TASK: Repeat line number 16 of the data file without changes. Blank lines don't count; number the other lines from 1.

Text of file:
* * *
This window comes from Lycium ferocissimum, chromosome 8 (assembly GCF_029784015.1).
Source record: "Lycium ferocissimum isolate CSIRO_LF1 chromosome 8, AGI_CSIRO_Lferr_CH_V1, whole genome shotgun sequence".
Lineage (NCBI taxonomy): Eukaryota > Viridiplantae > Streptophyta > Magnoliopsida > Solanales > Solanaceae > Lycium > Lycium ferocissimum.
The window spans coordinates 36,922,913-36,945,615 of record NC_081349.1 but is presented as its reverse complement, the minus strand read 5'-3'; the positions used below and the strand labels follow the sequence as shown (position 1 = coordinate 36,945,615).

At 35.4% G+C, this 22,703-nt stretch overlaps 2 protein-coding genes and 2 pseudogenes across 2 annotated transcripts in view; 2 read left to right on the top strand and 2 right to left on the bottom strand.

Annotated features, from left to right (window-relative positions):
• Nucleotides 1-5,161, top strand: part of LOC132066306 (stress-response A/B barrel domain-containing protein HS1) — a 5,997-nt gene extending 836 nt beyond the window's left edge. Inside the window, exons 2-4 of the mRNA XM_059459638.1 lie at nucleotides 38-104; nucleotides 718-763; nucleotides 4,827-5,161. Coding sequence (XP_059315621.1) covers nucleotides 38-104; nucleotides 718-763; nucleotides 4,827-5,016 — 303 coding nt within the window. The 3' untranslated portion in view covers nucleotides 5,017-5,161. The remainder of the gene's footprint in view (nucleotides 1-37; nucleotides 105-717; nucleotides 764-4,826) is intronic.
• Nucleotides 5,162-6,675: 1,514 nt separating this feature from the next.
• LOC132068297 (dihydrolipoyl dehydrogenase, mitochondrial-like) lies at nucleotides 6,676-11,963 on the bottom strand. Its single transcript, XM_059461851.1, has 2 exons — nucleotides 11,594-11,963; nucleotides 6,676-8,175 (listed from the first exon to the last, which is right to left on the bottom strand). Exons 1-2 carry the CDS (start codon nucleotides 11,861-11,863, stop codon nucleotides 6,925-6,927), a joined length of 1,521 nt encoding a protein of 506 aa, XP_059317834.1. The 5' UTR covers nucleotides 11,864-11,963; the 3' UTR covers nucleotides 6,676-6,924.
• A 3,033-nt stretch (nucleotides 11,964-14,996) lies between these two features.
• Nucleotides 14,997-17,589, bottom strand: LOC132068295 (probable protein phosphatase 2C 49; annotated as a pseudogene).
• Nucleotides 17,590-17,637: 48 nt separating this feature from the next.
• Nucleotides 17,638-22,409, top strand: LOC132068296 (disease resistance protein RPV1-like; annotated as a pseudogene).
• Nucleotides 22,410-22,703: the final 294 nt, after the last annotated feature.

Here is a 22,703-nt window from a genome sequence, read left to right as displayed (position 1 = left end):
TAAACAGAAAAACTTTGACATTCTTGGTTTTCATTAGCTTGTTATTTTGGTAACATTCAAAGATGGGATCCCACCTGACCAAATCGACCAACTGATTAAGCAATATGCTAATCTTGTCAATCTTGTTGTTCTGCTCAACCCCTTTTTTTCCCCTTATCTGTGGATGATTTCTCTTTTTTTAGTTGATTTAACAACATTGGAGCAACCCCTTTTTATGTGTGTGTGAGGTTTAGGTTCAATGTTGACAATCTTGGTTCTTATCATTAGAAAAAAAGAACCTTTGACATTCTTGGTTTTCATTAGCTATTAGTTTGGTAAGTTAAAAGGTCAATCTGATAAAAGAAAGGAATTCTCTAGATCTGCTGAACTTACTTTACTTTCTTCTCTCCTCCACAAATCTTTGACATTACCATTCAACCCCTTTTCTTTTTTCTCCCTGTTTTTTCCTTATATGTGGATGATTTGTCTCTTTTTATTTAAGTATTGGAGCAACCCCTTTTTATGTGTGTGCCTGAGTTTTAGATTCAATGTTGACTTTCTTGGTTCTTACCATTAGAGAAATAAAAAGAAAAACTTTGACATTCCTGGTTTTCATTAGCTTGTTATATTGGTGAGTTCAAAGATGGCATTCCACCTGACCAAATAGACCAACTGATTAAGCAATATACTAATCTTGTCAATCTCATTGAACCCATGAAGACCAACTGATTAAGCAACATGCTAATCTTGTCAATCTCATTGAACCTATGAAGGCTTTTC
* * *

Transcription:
TAAACAGAAAAACTTTGACATTCTTGGTTTTCATTAGCTTGTTATTTTGGTAACATTCAAAGATGGGATCCCACCTGACCAAATCGACCAACTGATTAAGCAATATGCTAATCTTGTCAATCTTGTTGTTCTGCTCAACCCCTTTTTTTCCCCTTATCTGTGGATGATTTCTCTTTTTTTAGTTGATTTAACAACATTGGAGCAACCCCTTTTTATGTGTGTGTGAGGTTTAGGTTCAATGTTGACAATCTTGGTTCTTATCATTAGAAAAAAAGAACCTTTGACATTCTTGGTTTTCATTAGCTATTAGTTTGGTAAGTTAAAAGGTCAATCTGATAAAAGAAAGGAATTCTCTAGATCTGCTGAACTTACTTTACTTTCTTCTCTCCTCCACAAATCTTTGACATTACCATTCAACCCCTTTTCTTTTTTCTCCCTGTTTTTTCCTTATATGTGGATGATTTGTCTCTTTTTATTTAAGTATTGGAGCAACCCCTTTTTATGTGTGTGCCTGAGTTTTAGATTCAATGTTGACTTTCTTGGTTCTTACCATTAGAGAAATAAAAAGAAAAACTTTGACATTCCTGGTTTTCATTAGCTTGTTATATTGGTGAGTTCAAAGATGGCATTCCACCTGACCAAATAGACCAACTGATTAAGCAATATACTAATCTTGTCAATCTCATTGAACCCATGAAGACCAACTGATTAAGCAACATGCTAATCTTGTCAATCTCATTGAACCTATGAAGGCTTTTC